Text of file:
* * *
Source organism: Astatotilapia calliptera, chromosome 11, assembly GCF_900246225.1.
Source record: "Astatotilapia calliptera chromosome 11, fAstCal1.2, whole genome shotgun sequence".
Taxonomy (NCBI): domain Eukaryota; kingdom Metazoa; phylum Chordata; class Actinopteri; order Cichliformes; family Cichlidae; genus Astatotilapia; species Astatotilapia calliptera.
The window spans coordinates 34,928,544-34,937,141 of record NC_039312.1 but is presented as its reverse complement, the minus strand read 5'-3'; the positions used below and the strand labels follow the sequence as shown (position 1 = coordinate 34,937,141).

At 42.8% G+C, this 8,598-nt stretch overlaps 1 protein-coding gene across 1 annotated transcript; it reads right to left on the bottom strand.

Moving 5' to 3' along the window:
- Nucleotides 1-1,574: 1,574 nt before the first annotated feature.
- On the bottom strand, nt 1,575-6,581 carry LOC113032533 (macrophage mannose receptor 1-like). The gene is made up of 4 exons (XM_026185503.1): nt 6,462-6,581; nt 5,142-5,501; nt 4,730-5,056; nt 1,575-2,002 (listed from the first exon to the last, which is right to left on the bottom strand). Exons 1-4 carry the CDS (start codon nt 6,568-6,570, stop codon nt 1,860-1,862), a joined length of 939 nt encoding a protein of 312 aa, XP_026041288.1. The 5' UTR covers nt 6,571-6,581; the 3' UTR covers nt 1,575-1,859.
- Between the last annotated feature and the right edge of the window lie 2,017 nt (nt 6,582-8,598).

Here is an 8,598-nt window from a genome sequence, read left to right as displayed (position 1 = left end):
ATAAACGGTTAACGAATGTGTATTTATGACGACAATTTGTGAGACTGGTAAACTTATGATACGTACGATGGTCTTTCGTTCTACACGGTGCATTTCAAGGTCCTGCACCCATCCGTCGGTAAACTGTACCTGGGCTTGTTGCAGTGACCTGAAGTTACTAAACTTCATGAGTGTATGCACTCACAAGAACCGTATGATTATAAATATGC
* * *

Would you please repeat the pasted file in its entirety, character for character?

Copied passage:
Source organism: Astatotilapia calliptera, chromosome 11, assembly GCF_900246225.1.
Source record: "Astatotilapia calliptera chromosome 11, fAstCal1.2, whole genome shotgun sequence".
Taxonomy (NCBI): domain Eukaryota; kingdom Metazoa; phylum Chordata; class Actinopteri; order Cichliformes; family Cichlidae; genus Astatotilapia; species Astatotilapia calliptera.
The window spans coordinates 34,928,544-34,937,141 of record NC_039312.1 but is presented as its reverse complement, the minus strand read 5'-3'; the positions used below and the strand labels follow the sequence as shown (position 1 = coordinate 34,937,141).

At 42.8% G+C, this 8,598-nt stretch overlaps 1 protein-coding gene across 1 annotated transcript; it reads right to left on the bottom strand.

Moving 5' to 3' along the window:
- Nucleotides 1-1,574: 1,574 nt before the first annotated feature.
- On the bottom strand, nt 1,575-6,581 carry LOC113032533 (macrophage mannose receptor 1-like). The gene is made up of 4 exons (XM_026185503.1): nt 6,462-6,581; nt 5,142-5,501; nt 4,730-5,056; nt 1,575-2,002 (listed from the first exon to the last, which is right to left on the bottom strand). Exons 1-4 carry the CDS (start codon nt 6,568-6,570, stop codon nt 1,860-1,862), a joined length of 939 nt encoding a protein of 312 aa, XP_026041288.1. The 5' UTR covers nt 6,571-6,581; the 3' UTR covers nt 1,575-1,859.
- Between the last annotated feature and the right edge of the window lie 2,017 nt (nt 6,582-8,598).

Here is an 8,598-nt window from a genome sequence, read left to right as displayed (position 1 = left end):
ATAAACGGTTAACGAATGTGTATTTATGACGACAATTTGTGAGACTGGTAAACTTATGATACGTACGATGGTCTTTCGTTCTACACGGTGCATTTCAAGGTCCTGCACCCATCCGTCGGTAAACTGTACCTGGGCTTGTTGCAGTGACCTGAAGTTACTAAACTTCATGAGTGTATGCACTCACAAGAACCGTATGATTATAAATATGC